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Reduced programming at Empower Simcoe taking toll on local clients, families

Agency's Orillia facility hasn't hosted activities since early 2020; 'What’s the point in having that centre if no one’s in it?' asks frustrated parent
2021-11-25 Jennifer Strang and Jamie Hoover
Jennifer Strang and Jamie Hoover are among those who take part in Empower Simcoe's day programming.

It’s been a stressful year-and-a-half for participants in Empower Simcoe’s day program, and the frustration continues to mount.

The agency, which provides support to people with intellectual disabilities, as well as their families, used to offer programming inside its Orillia facility at 4 King St., in addition to outings in the community.

That changed when the COVID-19 pandemic hit in early 2020, prompting Empower Simcoe to shift to outdoor activities with a focus on those living with their families. A “small number” of families chose to participate at that time, the agency noted in a statement.

Those activities ceased amid the second wave, though virtual programming including bingo, karaoke and trivia continued.

In late spring/early summer of this year, the community-based outdoor programming returned — again, aimed at assisting people living at home with family.

For some, it is insufficient.

Prior to the pandemic, Christine Strang’s daughter, Jennifer, often attended the day program four days a week. It operated from 9 a.m. to 3:30 p.m, but now the service is being offered three days a week for two hours at a time.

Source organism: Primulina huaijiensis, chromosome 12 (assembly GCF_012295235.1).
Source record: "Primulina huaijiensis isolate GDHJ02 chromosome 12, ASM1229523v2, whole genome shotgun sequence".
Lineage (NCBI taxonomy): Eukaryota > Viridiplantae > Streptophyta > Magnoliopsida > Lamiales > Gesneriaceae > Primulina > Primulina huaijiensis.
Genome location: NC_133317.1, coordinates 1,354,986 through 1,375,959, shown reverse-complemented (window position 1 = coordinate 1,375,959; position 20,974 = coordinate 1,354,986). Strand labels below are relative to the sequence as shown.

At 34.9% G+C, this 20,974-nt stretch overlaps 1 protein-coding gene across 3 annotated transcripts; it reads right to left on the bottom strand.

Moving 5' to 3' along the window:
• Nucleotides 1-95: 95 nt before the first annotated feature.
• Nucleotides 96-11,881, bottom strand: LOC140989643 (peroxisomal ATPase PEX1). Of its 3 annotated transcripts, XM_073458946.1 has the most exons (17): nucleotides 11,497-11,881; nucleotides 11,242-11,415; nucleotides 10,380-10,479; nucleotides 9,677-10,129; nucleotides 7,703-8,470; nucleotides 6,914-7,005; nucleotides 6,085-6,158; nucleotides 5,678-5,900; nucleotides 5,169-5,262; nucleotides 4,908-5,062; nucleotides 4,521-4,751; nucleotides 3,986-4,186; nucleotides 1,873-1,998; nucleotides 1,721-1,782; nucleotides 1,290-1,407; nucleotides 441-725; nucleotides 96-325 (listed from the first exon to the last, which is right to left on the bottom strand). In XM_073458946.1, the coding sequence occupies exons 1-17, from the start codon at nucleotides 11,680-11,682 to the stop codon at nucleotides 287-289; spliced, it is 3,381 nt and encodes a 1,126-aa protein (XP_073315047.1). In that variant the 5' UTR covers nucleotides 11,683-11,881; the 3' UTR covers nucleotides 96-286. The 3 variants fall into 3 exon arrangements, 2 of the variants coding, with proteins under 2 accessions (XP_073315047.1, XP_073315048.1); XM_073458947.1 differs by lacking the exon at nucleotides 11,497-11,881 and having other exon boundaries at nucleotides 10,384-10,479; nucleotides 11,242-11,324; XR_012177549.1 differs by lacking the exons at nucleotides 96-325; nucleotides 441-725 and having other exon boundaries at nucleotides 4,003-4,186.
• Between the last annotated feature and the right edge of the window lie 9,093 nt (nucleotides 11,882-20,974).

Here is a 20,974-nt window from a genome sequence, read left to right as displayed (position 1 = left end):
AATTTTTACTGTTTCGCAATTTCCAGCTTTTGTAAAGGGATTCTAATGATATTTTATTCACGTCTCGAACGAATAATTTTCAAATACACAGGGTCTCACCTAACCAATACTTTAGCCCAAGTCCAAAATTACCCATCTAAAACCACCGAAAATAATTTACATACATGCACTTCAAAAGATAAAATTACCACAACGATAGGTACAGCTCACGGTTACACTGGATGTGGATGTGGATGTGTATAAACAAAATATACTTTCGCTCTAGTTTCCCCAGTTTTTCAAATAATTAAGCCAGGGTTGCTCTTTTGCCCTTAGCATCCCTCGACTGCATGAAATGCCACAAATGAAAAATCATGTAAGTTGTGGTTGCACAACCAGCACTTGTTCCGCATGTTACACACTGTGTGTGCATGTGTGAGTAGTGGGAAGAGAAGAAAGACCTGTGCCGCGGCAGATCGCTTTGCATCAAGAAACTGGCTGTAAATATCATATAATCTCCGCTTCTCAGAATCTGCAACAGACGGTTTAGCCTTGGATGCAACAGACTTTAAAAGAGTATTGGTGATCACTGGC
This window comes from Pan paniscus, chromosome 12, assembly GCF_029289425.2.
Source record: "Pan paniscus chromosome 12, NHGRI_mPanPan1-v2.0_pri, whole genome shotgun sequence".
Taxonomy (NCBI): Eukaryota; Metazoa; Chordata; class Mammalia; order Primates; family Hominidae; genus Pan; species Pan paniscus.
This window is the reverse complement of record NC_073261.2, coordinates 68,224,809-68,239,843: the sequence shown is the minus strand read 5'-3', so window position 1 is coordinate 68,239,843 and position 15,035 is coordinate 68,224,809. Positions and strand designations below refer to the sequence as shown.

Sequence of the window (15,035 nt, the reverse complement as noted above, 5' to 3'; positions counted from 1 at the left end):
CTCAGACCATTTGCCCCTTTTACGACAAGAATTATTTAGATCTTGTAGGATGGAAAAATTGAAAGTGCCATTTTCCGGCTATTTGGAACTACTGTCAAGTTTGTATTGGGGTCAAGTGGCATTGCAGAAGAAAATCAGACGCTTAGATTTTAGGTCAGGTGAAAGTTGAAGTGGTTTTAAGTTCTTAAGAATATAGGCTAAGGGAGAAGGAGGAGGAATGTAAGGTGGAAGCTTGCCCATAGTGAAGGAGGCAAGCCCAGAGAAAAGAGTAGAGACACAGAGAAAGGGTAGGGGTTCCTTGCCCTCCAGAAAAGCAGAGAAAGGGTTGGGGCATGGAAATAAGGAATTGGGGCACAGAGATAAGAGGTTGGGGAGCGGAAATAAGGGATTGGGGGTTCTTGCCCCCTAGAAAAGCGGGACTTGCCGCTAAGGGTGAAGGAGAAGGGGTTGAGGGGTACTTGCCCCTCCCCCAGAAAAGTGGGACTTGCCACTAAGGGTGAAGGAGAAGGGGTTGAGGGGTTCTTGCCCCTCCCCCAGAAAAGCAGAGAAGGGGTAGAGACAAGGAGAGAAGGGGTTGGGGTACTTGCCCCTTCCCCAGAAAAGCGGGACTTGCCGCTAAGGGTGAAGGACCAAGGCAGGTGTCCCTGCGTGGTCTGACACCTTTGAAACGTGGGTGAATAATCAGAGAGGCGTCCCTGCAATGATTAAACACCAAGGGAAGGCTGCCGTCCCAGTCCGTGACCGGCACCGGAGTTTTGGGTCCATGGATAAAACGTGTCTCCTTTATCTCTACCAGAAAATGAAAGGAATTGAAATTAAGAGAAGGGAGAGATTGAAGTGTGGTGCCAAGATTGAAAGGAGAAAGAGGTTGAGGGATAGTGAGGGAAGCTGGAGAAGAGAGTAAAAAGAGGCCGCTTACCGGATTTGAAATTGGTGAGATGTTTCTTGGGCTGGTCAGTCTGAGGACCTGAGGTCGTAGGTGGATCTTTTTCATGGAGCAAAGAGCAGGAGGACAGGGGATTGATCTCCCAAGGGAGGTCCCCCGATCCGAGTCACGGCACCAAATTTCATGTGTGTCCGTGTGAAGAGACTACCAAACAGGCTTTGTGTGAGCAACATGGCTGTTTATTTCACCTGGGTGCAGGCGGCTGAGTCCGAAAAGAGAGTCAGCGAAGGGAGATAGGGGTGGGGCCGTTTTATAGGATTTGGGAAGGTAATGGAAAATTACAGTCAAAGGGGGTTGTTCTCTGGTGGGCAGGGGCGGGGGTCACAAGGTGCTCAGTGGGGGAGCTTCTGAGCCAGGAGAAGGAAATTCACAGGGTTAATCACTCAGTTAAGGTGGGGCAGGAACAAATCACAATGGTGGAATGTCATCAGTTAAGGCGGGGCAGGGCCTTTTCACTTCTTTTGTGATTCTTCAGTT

“Now it’s like I’m a caregiver 24/7,” the Orillia woman said. “I love her dearly, but I need help, and what they’re offering isn’t enough.”

It’s been disruptive for Jennifer, too. The 41-year-old, who has cerebral palsy, had taken part in the day program for more than 20 years.

“She loved it. She had friends there. She’s missing all that interaction with people,” Strang said. “She’s much more agitated and anxious and bored. I try, but I can only do so much.”

Strang feels for families in the same situation.

“Most of the parents of these people are getting older and we’ve chosen to keep our person at home, and now you’re going to take this program away from us,” she said. “What am I going to do? I don’t know.”

The Hoover family is also dealing with the effects of the reduced programming.

Jamie Hoover, 43, used to take part in the day program for about 24 hours per week. Dropping it to six hours is “a drastic reduction,” said his father, Randy Hoover.

“He misses the social aspect with his friends.”

That became abundantly clear when Jamie, who is on the autism spectrum, was finally able to reconnect with his buddies at his birthday party recently.

“It was unbelievable how happy they were to see each other,” Randy said. “It really is an indicator that socialization is very important to him, and he’s lost that, primarily, at this time.”

Jamie takes part in the current programming on Mondays, Tuesdays and Wednesdays, as well as Zoom meetings on Tuesdays. Some of the activities take place at the Orillia Recreation Centre and St. James’ Anglican Church.

Jamie splits his time between his father’s and step-mother’s home in Oro-Medonte and the Orillia home of his sister, Lindsay Hoover.

“It would be nice to have a little bit more than six hours a week. Not that that’s a complaint. I would do it, and will do it, until I can’t anymore, but it has taken a number of hours away from his caregivers that we are now responsible for,” Lindsay said.

She is a teacher who is on long-term disability as she battles cancer, but if she does eventually go back to work, she won’t be able to take Jamie to the program. The other options would be to have Randy drive in from Oro-Medonte or to hire Helping Hands.